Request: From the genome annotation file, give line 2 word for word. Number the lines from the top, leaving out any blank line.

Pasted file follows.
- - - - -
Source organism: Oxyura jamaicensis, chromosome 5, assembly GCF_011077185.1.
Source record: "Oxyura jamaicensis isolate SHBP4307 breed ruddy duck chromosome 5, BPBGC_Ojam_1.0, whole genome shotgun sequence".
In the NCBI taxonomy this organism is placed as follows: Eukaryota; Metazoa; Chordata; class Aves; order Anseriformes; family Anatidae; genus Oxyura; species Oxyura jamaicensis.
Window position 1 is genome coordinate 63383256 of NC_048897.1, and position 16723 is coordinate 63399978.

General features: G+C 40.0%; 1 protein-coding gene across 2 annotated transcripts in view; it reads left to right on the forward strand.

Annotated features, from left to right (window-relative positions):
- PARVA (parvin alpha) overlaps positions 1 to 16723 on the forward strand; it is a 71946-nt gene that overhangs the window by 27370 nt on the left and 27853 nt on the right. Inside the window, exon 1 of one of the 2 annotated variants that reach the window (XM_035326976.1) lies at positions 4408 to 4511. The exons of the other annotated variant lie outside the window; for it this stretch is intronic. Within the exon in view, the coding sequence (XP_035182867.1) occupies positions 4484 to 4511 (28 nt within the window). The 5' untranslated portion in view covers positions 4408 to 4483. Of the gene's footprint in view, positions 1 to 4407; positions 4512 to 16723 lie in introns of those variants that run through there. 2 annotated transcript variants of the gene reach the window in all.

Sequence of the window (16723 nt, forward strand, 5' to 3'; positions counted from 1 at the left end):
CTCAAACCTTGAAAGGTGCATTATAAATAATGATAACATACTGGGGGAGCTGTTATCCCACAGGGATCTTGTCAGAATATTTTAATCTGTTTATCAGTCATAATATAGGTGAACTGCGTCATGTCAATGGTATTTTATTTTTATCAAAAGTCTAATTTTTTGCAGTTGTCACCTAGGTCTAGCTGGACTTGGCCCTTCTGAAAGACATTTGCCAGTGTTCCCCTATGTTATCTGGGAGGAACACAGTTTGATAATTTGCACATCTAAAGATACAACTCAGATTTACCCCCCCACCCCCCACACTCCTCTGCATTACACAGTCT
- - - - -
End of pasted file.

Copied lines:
Source record: "Oxyura jamaicensis isolate SHBP4307 breed ruddy duck chromosome 5, BPBGC_Ojam_1.0, whole genome shotgun sequence".